Re: [FH] Re: my cat Hotspur (We're new here.)
I tend to agree with Sarah -- five year survival with RCM would be very
My own experience -- my Baby Boy was initially diagnosed on August 27th with
HCM, which made sense given his initial symptoms, the ultrasound and the fact
that it's the most common form. A repeat ultrasound done in October looked
more like end-stage RCM to the cardiologist who read it (it was done at my
vet's, he sent it to the cardiologist). I took him to Tuft's Veterinary Hospital
in November, and as it turns out, it's DCM -- and it's very obviously DCM, all
four chambers are markedly dilated.
The point is that as the heart remodels due to the disease, it can look
different depending on what stage the disease is at. I was present at the first
and last ultrasounds, and I can easily see how his diagnosis changed, because
his heart looked completely different 3 weeks ago than it did in August. The
skill of the ultrsound operator has a lot to do with it as well.
How many ultrasounds has Hotspur had? I understand the rationale behind not
repeating ultrasounds, due to costs, especially when there is obvious
hypertrophy of the ventricle which tends to indicate definite HCM. Thanks to an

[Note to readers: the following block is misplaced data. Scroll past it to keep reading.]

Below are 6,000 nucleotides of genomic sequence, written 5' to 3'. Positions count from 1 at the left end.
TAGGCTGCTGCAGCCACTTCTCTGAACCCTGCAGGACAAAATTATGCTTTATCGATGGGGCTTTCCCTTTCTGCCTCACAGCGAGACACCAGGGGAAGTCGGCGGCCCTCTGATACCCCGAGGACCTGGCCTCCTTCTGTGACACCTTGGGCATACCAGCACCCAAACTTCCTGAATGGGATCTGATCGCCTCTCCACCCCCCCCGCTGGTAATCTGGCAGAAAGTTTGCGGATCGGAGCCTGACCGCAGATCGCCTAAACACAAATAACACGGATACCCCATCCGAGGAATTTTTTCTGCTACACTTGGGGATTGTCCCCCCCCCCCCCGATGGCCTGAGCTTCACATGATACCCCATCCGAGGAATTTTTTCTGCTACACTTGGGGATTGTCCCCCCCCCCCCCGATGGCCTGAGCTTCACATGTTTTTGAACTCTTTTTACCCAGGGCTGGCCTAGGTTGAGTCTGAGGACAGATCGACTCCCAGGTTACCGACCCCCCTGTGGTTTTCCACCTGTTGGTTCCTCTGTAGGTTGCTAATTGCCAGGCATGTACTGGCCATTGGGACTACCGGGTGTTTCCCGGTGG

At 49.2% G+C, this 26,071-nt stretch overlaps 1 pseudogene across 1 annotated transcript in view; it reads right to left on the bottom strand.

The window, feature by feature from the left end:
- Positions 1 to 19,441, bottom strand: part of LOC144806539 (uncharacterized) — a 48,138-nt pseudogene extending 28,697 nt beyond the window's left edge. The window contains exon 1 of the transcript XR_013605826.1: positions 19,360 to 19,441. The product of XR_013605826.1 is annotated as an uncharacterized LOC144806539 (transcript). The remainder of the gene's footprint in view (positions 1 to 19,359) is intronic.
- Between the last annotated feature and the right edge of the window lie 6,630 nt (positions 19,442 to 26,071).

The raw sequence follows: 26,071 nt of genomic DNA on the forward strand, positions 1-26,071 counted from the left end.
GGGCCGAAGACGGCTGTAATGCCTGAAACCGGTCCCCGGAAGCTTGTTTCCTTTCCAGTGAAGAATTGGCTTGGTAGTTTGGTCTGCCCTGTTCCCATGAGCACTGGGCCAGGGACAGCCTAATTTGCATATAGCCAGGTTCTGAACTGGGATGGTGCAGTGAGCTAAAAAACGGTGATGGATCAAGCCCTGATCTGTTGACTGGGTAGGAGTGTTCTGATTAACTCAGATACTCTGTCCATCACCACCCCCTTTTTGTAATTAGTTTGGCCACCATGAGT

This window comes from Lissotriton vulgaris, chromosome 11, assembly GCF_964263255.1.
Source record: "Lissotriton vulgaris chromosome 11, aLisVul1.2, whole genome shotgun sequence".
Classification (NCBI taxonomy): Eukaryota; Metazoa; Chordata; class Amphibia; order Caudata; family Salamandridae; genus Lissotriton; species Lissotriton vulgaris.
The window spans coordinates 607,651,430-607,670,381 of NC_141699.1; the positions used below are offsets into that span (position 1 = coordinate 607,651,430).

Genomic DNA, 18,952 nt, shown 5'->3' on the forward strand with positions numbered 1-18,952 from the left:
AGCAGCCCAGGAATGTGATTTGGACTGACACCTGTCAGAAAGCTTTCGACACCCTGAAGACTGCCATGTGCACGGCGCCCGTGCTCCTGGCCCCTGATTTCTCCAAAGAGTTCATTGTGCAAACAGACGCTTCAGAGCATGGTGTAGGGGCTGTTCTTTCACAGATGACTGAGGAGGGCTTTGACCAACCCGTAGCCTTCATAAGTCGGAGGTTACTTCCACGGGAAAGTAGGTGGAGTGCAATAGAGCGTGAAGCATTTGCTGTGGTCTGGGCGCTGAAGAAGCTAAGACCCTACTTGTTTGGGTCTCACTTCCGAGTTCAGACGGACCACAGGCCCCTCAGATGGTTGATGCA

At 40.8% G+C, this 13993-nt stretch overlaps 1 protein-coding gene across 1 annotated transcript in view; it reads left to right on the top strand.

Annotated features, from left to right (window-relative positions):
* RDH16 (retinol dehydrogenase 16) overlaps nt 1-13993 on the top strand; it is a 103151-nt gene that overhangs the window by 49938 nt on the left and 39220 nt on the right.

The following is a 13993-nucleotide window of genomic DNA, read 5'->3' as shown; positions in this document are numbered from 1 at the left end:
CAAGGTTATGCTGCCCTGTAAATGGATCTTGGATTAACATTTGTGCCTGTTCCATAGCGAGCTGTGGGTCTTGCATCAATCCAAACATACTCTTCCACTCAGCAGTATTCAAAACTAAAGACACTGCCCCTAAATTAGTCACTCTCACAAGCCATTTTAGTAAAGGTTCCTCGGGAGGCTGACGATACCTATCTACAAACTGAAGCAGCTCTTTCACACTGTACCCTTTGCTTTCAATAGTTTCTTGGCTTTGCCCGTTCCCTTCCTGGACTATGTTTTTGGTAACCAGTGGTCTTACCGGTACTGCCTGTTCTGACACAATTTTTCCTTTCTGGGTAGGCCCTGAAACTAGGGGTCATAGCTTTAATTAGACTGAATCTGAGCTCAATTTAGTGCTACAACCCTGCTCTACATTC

inheritance from my cat-hating grandmother who died in July (oh, the irony!) I was
able to do the multiple ultrasounds without too much stress financially, and
my God, it was definitely worth it.
Do you know what Hotspur's measurements are? I hope he's feeling better too
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> Kearra was dx'd with HCM in 1995 and put on Atenolol. At somepoint
> after that (few years) her murmur disappeared. IIRC she was takenoff
> Atenolol but kept the aspirin.That's interesting because one hypothesis is that RCM is end stage
> In 1999 or 2000 she was dx'd with RCM (we kept up with the
> ultrasounds). She was put on Enecard. 3 weeks after her 2001
> ultrasound she threw a clot and went into CHF while at the vets.
HCM. With HCM, the ventricular wall is thickened, but with RCM, it
isn't. So to go from HCM to RCM means that the model of the heart
has to have changed drastically.
One interesting point - the resolution of ultrasounds is variable.
Morag was originally diagnosed with HCM when she had the ultrasound
done at the regular vet by a very reputable ultrasound technician.
But when we took her to the cardiologist, she was diagnosed with
RCM. I asked, why was she diagnosed with HCM just a month ago and
now it's RCM? The answer - "here at the university, we have a very
high resolution ultrasound machine", i.e. expensive machine.
The reason she had been diagnosed with HCM originally is that with
RCM, the shape of the ventricle is abnormal. The walls aren't
thickened, but there is fibrous material in the ventricle and the
wall sometimes protrudes inward. The cardiologist drew me a
picture. With the lower resolution machine, where the wall was
bulging inward, it was misinterpreted as the wall being thick
because the resolution of the machine wasn't high enough to
differentiate between wall thickness and wall abnormalities.